Troy Garity has identified four pillars of American life: the Government, the People, People with Money and the Press.
At least this theory serves him nicely on his Starz drama series Boss, where Garity plays a newspaper editor who locks horns with the towering title character, Chicago Mayor Tom Kane ( Kelsey Grammer).
Garity relishes his role as Sam Miller.
“I’m a good source of agitation and conflict with our hero, the evil mayor,” he tells The Associated Press. “I’m actually doing the right thing, but I’m vilified by the audience because I’m trying to take down the person the audience is rooting for.”
In short, Sam Miller has a worthy adversary. As Boss began its second season Friday, Kane remains a titanic figure of charm, defiance and corruption. But at the same time human frailties haunt him, mostly in the form of a degenerative brain disease he hides from the world.
As for Grammer, he “is so professional and, considering how dark the show is, so light and giving!” Garity gushes.
As it happens, Garity has firsthand knowledge of the political world and the glare of the press that inform Boss. Though he bears the surname of his paternal grandmother, his mother is Jane Fonda, the actress, political activist and lifelong lightning-rod for the right. His father is Tom Hayden – activist, former California state senator and one-time member of the Chicago Eight.
“My father thinks I’m playing HIM,” laughs Garity. “He says, ‘You look like me, and I was going after the mayor of Chicago, too.’ ” Indeed, Hayden’s leadership role in the 1968 protests in Chicago – a city then ruled by Mayor Richard Daley – was depicted in the biopic Steal This Movie, in which Garity played his own dad.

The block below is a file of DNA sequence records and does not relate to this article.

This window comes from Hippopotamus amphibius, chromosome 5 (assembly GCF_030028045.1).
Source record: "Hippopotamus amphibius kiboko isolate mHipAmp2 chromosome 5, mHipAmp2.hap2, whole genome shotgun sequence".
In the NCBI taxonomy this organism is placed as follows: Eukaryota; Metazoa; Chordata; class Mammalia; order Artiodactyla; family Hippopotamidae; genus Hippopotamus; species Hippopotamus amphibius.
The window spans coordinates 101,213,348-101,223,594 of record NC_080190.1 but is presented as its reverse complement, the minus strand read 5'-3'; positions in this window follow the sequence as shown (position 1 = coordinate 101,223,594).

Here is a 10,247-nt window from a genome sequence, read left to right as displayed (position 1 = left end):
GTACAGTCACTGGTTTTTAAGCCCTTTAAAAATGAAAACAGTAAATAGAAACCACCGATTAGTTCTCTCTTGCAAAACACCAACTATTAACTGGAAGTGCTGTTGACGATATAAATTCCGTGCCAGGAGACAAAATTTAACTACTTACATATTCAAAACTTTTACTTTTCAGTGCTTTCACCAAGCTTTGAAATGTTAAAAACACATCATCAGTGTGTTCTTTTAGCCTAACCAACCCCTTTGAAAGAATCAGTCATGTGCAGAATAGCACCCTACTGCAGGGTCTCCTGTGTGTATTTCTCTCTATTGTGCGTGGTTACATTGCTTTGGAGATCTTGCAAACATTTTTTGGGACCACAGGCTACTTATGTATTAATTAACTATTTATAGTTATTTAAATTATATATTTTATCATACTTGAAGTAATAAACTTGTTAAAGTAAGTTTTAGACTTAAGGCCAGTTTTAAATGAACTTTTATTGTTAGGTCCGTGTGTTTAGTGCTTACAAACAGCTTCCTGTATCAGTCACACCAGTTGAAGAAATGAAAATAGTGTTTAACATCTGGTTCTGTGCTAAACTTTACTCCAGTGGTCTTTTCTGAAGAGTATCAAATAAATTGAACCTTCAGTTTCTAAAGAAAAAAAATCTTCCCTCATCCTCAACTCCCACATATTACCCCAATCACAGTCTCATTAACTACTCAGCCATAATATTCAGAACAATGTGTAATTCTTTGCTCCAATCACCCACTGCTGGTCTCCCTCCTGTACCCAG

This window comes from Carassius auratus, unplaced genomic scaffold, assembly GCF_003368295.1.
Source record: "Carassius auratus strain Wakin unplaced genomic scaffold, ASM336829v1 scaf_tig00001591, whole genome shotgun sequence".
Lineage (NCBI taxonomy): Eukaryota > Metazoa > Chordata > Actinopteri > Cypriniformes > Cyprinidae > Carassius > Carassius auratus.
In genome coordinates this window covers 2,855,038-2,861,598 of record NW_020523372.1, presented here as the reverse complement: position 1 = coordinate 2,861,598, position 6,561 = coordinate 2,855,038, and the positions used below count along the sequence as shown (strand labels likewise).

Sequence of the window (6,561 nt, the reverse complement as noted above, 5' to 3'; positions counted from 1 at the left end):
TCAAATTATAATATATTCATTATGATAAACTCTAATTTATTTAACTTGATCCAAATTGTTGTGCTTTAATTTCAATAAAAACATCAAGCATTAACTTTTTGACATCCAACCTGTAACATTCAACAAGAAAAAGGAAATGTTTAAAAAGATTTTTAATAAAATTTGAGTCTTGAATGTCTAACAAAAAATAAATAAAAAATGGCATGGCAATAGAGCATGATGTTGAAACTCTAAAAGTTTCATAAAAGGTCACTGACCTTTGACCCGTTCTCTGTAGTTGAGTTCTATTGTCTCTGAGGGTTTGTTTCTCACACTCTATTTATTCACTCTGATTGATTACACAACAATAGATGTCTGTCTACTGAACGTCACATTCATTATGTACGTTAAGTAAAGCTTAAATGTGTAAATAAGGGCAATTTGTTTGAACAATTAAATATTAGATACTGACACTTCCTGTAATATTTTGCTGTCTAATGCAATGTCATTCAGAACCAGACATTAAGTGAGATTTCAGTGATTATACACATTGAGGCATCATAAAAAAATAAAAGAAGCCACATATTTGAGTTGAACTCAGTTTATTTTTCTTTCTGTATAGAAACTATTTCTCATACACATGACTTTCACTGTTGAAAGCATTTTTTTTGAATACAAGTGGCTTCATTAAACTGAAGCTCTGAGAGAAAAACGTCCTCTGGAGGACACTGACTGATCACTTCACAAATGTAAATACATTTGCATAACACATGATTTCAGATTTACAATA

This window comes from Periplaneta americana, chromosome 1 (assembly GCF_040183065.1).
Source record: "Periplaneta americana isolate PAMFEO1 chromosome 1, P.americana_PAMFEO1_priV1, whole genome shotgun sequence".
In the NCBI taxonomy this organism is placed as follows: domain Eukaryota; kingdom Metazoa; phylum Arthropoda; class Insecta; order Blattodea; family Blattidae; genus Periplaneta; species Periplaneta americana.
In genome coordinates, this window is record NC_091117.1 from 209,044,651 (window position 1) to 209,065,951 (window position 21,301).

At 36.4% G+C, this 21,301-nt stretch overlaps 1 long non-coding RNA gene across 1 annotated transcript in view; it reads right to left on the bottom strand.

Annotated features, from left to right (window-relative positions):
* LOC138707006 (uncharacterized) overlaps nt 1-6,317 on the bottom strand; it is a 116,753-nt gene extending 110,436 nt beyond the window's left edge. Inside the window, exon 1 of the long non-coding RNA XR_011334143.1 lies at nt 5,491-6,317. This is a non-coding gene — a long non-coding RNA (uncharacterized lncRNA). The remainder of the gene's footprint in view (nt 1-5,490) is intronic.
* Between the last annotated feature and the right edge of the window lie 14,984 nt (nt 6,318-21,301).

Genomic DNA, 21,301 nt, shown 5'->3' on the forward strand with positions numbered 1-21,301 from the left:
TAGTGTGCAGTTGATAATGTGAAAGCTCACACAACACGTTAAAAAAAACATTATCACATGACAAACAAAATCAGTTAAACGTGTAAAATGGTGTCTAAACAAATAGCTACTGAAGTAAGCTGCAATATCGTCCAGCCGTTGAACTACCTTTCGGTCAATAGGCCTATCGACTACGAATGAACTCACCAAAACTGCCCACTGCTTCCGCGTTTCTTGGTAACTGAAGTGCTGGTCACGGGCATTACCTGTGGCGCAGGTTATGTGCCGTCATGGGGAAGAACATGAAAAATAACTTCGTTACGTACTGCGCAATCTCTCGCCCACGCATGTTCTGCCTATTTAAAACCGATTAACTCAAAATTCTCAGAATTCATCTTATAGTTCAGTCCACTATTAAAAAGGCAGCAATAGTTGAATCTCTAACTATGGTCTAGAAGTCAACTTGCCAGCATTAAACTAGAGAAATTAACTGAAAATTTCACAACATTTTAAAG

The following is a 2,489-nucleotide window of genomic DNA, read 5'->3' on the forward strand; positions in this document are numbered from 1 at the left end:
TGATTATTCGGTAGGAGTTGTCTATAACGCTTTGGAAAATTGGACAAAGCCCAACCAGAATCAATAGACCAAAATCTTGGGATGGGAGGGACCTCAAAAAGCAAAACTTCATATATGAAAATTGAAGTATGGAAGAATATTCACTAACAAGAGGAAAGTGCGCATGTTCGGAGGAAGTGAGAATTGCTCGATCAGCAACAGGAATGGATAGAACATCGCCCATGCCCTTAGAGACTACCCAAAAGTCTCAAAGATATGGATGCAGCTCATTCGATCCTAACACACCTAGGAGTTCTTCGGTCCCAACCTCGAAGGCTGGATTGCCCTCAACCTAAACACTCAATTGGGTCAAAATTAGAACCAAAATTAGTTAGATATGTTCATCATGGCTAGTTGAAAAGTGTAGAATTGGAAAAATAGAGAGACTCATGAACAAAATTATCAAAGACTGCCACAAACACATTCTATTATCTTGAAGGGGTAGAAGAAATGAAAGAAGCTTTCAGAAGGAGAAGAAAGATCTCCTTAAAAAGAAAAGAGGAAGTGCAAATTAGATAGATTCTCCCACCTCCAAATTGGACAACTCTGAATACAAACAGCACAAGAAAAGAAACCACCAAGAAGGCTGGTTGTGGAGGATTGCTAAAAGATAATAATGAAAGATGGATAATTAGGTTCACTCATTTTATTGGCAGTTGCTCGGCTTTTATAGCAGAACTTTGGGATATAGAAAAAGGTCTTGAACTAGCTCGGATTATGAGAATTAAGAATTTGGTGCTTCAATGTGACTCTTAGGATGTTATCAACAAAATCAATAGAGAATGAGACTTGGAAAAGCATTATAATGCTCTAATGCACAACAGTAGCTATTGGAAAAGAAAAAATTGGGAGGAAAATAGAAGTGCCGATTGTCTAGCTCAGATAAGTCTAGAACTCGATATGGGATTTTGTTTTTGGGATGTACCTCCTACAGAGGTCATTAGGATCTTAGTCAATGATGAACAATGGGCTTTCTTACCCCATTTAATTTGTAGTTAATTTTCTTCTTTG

Besides his mother, the Fonda acting dynasty that Garity belongs to also includes his uncle Peter and cousin Bridget. The patriarch, of course, was Henry Fonda. But Garity says he didn’t know his grandfather as one of Hollywood’s most enduring and beloved actors, but instead as a painter who inspired him.
“When I’d hang out with him as a child, he’d often be in a room painting or drawing,” says Garity, 39. “That spoke to me more than acting, because I was quiet and awkward and a bit shy – and also because of who my parents were.”
Garity has had roles in Barry Levinson’s Bandits, Danny Boyle’s Sunshine, and perhaps most notably in Barbershop and its sequel. Last season he appeared on the NBC drama The Playboy Club, shot at the Chicago studio where Boss is filmed. His next feature is Gangster Squad, with Emma Stone, Ryan Gosling and Sean Penn.
The only way is up.
“I can disappear into things very easily,” Garity says. “But with acting, you have to be in the moment, and it gives me this incredibly fulfilling emotion: being really present.”